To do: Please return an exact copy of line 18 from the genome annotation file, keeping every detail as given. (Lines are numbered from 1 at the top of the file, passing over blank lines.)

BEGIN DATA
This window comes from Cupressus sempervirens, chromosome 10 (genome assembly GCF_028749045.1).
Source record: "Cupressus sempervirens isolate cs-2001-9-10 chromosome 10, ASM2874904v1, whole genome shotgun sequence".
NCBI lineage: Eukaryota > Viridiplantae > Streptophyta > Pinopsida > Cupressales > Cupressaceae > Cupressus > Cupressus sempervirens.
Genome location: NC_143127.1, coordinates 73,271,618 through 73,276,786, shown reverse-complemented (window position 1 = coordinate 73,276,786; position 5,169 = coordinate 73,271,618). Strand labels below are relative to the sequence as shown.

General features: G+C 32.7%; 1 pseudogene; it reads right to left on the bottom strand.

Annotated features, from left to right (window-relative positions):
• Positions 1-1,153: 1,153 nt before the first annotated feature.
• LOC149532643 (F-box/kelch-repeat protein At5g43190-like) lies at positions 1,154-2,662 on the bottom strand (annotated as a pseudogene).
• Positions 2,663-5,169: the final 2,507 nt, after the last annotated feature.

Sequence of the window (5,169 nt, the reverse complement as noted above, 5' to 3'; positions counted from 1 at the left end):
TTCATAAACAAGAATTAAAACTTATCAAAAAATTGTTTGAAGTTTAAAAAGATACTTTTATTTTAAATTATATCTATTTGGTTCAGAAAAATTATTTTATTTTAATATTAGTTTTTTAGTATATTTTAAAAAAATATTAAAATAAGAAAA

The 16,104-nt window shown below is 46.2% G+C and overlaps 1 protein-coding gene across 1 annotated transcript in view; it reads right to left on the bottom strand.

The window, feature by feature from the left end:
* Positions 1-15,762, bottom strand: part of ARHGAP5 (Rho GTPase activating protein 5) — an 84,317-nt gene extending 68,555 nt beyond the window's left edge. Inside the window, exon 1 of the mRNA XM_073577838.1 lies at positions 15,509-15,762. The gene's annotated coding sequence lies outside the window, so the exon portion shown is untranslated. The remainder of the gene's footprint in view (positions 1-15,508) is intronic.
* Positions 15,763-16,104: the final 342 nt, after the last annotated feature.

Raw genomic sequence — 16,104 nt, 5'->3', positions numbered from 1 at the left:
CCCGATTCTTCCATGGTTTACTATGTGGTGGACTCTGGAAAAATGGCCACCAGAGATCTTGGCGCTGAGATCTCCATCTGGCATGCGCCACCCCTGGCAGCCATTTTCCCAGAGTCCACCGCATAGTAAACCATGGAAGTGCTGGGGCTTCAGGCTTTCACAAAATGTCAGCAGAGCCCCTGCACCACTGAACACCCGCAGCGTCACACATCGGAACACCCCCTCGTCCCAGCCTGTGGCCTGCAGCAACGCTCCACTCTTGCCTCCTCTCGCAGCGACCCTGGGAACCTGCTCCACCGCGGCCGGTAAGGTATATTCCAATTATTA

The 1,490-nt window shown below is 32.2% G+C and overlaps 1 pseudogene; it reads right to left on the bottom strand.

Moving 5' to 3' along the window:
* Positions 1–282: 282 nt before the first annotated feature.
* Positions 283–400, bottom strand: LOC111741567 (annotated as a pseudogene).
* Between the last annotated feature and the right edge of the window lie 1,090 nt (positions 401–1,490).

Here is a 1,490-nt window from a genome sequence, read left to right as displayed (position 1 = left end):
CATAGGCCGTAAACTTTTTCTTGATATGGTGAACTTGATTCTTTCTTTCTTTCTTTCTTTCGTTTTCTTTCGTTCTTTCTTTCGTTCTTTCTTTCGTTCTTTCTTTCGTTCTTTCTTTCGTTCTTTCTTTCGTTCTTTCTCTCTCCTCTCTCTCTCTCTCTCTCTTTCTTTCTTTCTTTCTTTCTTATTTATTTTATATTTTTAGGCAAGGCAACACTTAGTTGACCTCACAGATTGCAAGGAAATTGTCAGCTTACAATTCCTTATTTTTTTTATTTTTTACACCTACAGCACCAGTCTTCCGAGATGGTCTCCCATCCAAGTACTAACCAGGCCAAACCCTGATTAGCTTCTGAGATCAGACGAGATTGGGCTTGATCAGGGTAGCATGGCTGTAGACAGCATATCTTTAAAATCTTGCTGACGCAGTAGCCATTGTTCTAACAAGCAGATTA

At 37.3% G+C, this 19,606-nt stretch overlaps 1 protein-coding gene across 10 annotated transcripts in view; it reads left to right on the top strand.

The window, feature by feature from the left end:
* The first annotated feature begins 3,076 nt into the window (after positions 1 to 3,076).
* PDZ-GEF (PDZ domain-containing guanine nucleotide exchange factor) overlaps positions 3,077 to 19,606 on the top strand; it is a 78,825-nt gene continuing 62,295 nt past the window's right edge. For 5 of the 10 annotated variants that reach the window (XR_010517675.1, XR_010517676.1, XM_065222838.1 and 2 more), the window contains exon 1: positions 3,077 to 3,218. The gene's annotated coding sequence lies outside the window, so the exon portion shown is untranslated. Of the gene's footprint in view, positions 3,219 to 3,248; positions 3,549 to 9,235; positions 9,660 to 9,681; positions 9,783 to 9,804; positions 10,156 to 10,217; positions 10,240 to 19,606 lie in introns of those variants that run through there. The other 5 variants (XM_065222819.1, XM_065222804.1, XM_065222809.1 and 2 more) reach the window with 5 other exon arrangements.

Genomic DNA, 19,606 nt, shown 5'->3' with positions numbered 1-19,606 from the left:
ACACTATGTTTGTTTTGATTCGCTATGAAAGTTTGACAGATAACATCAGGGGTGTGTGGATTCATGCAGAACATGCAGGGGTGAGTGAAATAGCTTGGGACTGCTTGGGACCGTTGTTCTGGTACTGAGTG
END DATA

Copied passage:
The 1,490-nt window shown below is 32.2% G+C and overlaps 1 pseudogene; it reads right to left on the bottom strand.